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There's often a world of difference between intent and effect. It's referred to as "The law of unintended consequences." And while it's plain to many people that Obama's vote against the Born Alive Infants Protection Act had the effect of fostering infanticide, we can't know that this was Obama's intent.
He might simply have taken at face value things his friends at NOW, NARAL, and Planned Parenthood have told him. Many of us in the prolife movement can remember foregone times when we trusted one or more of those organizations. Many prochoicers still do trust them.
So, let's give Barack Obama the benefit of the doubt here. I'm going to do a multi-post feature looking at Obama's statements and assessing them in a charitable light.
He makes the point that when a baby is born alive during an abortion, a doctor has already "made that assessment" -- presumably that the baby in question isn't "viable" -- that is, able to survive outside the womb. But if the baby is born alive, the doctor in question has already established in a pretty palpable way that his clinical judgment isn't all it's cracked up to be. He already thought the baby wouldn't survive the abortion process. Now are we to trust him to judge the baby's chance of survival when she's already proved to be much more tenacious of life than he expected?
Obama indicates that it's somehow just burdensome to bring a second doctor in, after the abortion doctor has made his assessment: an assessment that has been proved to be flawed.
As if doctors are all the same. As if a second opinion is never called for.
Imagine for a moment that your wife, daughter, or sister is in a car crash. She's brought into the emergency room with a serious head injury. A doctor examines her, tells you that there is no hope, and hands you papers for organ donation.
This doctor is telling you that your loved one's brain injury is fatal. If that doctor is a neurosurgeon, how much would you trust the assessment? What if the doctor isn't a neurosurgen, but an ob/gyn? Would you want him making that call?
Probably not. He might be the best ob/gyn in the world, but brain surgery is tricky business. You'd want a specialist, somebody with experience assessing patients with brain injuries.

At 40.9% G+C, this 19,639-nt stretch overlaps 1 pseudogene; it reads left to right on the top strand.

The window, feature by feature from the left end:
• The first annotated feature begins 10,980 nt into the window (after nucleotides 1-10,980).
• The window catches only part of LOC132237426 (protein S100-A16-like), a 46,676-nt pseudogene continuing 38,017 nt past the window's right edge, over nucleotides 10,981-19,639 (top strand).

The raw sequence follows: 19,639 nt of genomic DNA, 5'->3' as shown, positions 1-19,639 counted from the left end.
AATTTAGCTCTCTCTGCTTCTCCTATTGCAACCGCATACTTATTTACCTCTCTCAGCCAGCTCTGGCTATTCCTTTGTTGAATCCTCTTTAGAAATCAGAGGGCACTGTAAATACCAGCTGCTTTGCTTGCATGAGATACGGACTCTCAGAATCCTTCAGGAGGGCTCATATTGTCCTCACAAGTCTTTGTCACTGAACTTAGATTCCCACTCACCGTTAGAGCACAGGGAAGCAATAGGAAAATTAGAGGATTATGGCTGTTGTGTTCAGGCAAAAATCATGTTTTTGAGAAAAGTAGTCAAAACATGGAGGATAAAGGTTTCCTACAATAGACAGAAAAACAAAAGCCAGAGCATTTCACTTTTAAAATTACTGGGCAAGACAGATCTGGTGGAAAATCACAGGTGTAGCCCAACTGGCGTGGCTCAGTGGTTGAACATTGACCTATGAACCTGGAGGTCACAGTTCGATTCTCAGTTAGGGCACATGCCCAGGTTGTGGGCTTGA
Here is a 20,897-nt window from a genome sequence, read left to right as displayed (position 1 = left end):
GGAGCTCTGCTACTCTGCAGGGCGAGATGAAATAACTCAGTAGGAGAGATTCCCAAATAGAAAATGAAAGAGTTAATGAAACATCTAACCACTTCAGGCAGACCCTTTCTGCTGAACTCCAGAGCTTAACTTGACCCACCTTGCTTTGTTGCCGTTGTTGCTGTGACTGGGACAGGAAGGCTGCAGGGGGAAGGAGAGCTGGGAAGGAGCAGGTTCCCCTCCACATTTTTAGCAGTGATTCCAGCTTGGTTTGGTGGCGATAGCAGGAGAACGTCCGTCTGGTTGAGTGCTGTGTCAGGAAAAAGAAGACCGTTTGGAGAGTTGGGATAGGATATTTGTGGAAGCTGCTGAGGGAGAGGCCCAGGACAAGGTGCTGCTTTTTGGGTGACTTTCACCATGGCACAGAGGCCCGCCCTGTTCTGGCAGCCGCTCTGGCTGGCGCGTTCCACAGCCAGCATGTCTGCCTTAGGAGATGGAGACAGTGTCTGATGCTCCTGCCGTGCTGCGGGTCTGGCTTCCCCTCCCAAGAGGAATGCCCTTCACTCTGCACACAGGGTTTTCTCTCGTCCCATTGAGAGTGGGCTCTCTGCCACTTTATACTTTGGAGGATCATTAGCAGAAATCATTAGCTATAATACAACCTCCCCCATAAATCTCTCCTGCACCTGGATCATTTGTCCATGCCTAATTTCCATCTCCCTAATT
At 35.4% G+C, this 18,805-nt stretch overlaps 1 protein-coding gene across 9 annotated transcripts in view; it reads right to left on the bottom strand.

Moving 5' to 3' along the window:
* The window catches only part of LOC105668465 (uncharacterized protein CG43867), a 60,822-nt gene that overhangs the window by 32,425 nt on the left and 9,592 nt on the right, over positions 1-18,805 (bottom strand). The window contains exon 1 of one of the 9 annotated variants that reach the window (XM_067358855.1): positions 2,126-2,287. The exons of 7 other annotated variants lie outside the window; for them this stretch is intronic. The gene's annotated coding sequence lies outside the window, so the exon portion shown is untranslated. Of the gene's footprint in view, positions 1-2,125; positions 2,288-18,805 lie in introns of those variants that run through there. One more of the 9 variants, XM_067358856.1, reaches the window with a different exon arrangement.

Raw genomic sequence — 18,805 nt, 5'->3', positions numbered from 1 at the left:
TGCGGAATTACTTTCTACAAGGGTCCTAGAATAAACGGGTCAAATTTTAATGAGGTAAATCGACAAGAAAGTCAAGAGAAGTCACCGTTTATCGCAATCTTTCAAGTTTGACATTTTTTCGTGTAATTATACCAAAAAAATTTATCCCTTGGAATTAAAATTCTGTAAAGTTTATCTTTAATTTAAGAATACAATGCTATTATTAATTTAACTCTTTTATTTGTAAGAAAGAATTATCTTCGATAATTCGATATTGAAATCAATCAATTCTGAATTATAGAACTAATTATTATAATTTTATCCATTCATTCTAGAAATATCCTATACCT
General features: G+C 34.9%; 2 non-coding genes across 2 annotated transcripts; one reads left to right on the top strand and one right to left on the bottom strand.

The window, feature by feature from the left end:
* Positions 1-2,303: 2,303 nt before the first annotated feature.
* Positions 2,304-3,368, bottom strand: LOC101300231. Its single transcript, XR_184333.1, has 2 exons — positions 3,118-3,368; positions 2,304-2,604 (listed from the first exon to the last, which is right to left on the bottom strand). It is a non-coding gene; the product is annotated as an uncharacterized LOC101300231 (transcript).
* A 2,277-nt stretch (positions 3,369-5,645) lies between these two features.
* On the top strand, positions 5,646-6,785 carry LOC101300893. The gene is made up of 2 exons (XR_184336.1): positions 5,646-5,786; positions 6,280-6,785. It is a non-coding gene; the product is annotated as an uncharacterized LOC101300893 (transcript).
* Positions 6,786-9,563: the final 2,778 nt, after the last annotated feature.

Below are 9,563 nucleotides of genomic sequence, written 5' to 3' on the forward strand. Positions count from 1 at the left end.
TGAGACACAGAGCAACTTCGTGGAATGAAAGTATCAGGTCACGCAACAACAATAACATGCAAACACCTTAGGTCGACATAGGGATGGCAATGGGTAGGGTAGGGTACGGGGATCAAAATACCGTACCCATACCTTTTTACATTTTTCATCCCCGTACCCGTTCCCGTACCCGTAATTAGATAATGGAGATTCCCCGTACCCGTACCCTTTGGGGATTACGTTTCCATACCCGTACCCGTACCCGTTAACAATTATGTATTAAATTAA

Some areas of medicine are fairly simple, and don't really require a specialist. Probably just about any doctor can set a simple fracture, drain an abscessed toenail, or treat your poison ivy. But for a brain injury, you're rightly going to want a specialist, with intensive specialized training and extensive specialized experience. The same goes with preemies -- especially the micropreemies that can be expected in an abortion-triggered birth. These tiny babies are not easy to assess and care for. They require a very high level of skill and clinical judgment. Only neonatologists are qualified to assess and care for them.
The doctor making the initial assessment in an abortion is likely an ob/gyn, though he might be a psychiatrist or dermatologist or ENT. There's no requirement that abortions be performed by ob/gyns. But let's for the sake of argument assume that he is an ob/gyn.
Ob/gyns who are providing care to women who don't intend to abort routinely concede that assessing and caring for critically ill, premature, or injured babies isn't their speciality. They have sense enough, when the mother loves and wants her baby, to call in an expert to make an expert assessment.
But Obama is asserting that in the case of an infant born during an abortion, the usual standard of care -- to have a neonatologist assess the premature and/or injured baby -- suddenly doesn't apply. In abortion cases, and abortion cases alone, Obama asserts, the ob/gyn's skill is adequate to assess and care for that baby.
But to reiterate, the ob/gyn in question has already shown poor clinical judgment in his own specialty by trying to abort a baby strong enough to survive the procedure.
Obama isn't necessarily endorsing infanticide of babies born during abortions. He might not even have thought through the fact that he's stating that a lesser standard of care is adequate. It might simply never have occurred to him that a premature baby needs a neonatologist, not an obstetrician.
It doesn't show murderous intent. But it shows poor judgment and lack of reasoning. And it still leaves babies in the lurch if they're born after an abortion.